E tūtaki ana ngā kapua o te rangi, kei runga, kei runga te Mangoroa e kōpae pū ana | The clouds in the sky close over, but above them spreads the milky way

Ā Tātou Kōrero | Our Stories

Ā Tātou Kōrero | Our Stories

Stories inspire and heal us – you are not alone. The stories on these pages have been shared with the aim of helping others.

John’s story


I was 32 years old when my wife and I had our first baby. I wondered what had struck me, when the first 9 months of living with the new baby became sheer hell. We had moved house, I’d started a new job, and now the baby had colic for the first nine months

The 9 months dragged on and on with my partner and I not sharing any meals together, always taking turns holding baby. Despite feeling exhausted, sleep eluded me and my life felt out of control.

I felt overwhelmed with stress and worry. I felt a huge responsibility being a father who should financially support the household and keep things together.

While my GP tried to help and put me on medication, I didn’t improve. Finally, I went to a psychiatrist and I remembered feeling a huge sense of relief. The psychiatrist seemed to understand how I was feeling. I felt I had come to the right person. With new medication and new hope, I noticed a turnabout. Within a few weeks I was improving and more in control.

I found weekends were worst when there was no schedule in place. Simple tasks like buying milk at the local dairy could become a huge ask. My partner and I partner resolved this issue by planning some tasks to begin straight away upon waking in the weekends.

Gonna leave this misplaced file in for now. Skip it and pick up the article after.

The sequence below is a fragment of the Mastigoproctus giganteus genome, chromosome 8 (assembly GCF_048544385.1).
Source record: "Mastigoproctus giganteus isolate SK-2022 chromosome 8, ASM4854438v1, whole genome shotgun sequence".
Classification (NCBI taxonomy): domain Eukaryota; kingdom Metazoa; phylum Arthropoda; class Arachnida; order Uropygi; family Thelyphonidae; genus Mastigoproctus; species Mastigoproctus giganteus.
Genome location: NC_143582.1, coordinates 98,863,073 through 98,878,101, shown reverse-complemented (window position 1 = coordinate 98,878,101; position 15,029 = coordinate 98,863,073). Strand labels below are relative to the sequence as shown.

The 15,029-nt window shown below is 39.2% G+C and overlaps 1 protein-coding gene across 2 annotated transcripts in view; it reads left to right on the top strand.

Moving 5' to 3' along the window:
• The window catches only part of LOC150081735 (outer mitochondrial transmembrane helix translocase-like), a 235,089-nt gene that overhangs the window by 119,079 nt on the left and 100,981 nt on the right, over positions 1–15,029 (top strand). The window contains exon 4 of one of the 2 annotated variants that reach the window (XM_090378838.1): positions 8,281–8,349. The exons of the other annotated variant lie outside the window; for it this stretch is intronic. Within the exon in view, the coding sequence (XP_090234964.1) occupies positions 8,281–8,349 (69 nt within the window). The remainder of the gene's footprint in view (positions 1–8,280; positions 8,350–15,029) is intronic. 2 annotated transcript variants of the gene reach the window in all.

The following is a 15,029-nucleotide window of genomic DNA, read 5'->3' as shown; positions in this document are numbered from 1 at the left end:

It was confidence eroding, relationship-testing time. I had panic attacks, and experienced a very fine line between being well and being unwell. I remembered the advertisements of John Kirwan admitting he had depression and felt relieved that other men felt as he had. I admired John Kirwan’s courage to admit this so-called ‘weakness‘.

I now believe that most people don’t recognise that men can get postnatal depression and how serious this can be, and I feel that it is largely undetected and untreated.

Finally I’m able to talk about his my PND and have found that there are many more men like me. When I was sick I had difficulty admitting that I was unwell and now I am more open. I realise that it takes time to recover but it is worth the long hard journey and that personal strength can be gained.

For further information for Dads and Birthing Partners, go to our pages Depression in Fathers and Dads Worry Too.

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